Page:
Electrochemistry Opens Up Novel Access to Important Classes of Substances
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    Electrochemistry has undergone a renaissance in recent years and numerous research groups are currently working on the environmentally friendly production or conversion of molecules. However, despite the superiority of electrochemistry, its application to various molecules has been problematic. The electrolysis of highly reactive substances, for example, has so far only led to the formation of high-molecular weight products, i.e., polymers. This method of production was sometimes even used on purpose as in the examples of polythiophene and polyaniline, the latter also being known as aniline black. More

    Solving compound inventory needs at Epizyme

    Hear Epizyme's Elizabeth Admirand review their reasons for choosing Titian's Mosaic sample management software to solve their research need for accurate compound inventory and tracking of Epizyme's biological samples.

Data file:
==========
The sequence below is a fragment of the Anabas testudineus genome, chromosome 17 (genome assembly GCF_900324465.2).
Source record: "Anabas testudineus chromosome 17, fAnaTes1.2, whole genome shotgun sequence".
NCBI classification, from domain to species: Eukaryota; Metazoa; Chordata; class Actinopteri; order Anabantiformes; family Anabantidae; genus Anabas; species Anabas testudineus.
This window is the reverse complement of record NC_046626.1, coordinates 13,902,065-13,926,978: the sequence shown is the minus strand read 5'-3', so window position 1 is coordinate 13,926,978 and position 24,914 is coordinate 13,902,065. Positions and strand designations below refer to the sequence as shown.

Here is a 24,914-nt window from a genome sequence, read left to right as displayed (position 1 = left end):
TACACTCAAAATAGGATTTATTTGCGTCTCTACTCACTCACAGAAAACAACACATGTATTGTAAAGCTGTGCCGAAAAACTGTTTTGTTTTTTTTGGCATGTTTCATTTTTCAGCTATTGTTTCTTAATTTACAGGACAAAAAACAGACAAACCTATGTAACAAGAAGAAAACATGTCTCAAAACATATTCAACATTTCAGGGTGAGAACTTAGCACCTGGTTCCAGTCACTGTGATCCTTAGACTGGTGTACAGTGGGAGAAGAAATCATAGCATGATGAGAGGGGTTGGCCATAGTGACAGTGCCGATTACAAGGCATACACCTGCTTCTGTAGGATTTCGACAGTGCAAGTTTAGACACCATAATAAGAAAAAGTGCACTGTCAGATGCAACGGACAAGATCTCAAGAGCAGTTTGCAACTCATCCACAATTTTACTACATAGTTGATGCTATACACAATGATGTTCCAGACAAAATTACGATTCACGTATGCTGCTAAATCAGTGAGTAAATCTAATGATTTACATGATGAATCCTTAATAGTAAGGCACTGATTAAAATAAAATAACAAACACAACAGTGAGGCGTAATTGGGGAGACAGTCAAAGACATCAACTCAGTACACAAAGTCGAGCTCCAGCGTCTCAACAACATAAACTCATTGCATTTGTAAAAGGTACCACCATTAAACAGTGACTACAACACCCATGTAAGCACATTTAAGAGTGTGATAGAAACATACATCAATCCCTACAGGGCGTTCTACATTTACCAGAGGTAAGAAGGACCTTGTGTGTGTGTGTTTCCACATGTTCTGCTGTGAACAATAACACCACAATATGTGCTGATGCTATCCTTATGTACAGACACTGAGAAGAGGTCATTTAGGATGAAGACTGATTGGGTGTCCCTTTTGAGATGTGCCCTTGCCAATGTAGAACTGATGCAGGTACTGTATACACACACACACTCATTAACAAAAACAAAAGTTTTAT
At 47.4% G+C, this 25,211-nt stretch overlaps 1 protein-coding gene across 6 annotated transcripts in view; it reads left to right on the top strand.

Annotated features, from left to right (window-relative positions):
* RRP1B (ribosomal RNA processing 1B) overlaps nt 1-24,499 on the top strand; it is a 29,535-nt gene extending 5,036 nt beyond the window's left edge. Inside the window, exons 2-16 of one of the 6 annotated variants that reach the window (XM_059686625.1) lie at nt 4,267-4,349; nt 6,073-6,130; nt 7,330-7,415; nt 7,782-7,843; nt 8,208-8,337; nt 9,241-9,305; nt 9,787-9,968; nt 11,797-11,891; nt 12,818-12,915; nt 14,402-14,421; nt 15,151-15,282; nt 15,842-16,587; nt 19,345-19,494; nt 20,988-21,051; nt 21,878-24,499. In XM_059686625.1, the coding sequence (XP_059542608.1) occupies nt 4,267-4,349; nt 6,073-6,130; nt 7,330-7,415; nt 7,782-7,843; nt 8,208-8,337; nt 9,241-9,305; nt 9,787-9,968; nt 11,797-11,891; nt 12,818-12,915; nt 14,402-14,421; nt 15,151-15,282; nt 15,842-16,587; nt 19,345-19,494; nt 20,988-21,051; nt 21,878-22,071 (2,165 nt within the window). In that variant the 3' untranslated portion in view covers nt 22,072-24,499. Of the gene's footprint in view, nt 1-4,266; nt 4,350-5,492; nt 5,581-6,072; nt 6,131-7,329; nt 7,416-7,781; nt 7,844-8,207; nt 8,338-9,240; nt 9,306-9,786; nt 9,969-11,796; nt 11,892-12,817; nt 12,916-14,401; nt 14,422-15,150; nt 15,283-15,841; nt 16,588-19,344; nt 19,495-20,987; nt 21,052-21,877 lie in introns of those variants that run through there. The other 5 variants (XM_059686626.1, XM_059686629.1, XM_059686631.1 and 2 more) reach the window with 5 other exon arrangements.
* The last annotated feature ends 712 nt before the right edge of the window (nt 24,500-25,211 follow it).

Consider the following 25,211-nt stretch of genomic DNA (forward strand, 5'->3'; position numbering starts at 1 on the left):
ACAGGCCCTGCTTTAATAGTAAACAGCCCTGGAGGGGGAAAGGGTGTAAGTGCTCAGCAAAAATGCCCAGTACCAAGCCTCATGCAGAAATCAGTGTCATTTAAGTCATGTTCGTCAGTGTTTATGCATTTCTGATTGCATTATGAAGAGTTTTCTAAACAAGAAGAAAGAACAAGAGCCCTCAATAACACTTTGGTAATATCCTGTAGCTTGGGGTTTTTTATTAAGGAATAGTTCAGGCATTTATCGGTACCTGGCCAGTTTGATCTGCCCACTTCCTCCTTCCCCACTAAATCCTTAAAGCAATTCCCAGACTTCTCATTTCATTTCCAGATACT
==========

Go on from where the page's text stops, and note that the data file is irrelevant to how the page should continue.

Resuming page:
Are you looking to upgrade your compound management? Talk to the experts at Titian Software.

    Protospacer Adjacent Motif-Induced Allostery Activates CRISPR-Cas9
    Journal of the American Chemical Society    Share    Share on FacebookTwitterShare on LinkedinE-mail article
    CRISPR-Cas9 is a genome editing technology with major impact in life sciences. In this system, the endonuclease Cas9 generates double strand breaks in DNA upon RNA-guided recognition of a complementary DNA sequence, which strictly requires the presence of a protospacer adjacent motif (PAM) next to the target site. Although PAM recognition is essential for cleavage, it is unknown whether and how PAM binding activates Cas9 for DNA cleavage at spatially distant sites. Here, we find evidence of a PAM-induced allosteric mechanism revealed by microsecond molecular dynamics simulations. More

    Chemists Conquer Oxidative Dearomatization With Trio of Enzymes
    Chemical & Engineering News    Share    Share on FacebookTwitterShare on LinkedinE-mail article
    Enzymes often elicit envy from organic chemists. Highly evolved by nature, these biocatalysts can carry out reactions with a selectivity that surpasses most synthetic catalysts. Yet they act on such a narrow range of substrates that chemists haven't been able to exploit their abilities in a general way. In an effort to broaden enzymes' reach, researchers led by Alison Narayan at the University of Michigan explored how three known enzymes — called TropB, AzaH, and SorbC — carry out the same reaction. More

    Detailed View of Immune Proteins Could Lead to New Pathogen-Defense Strategies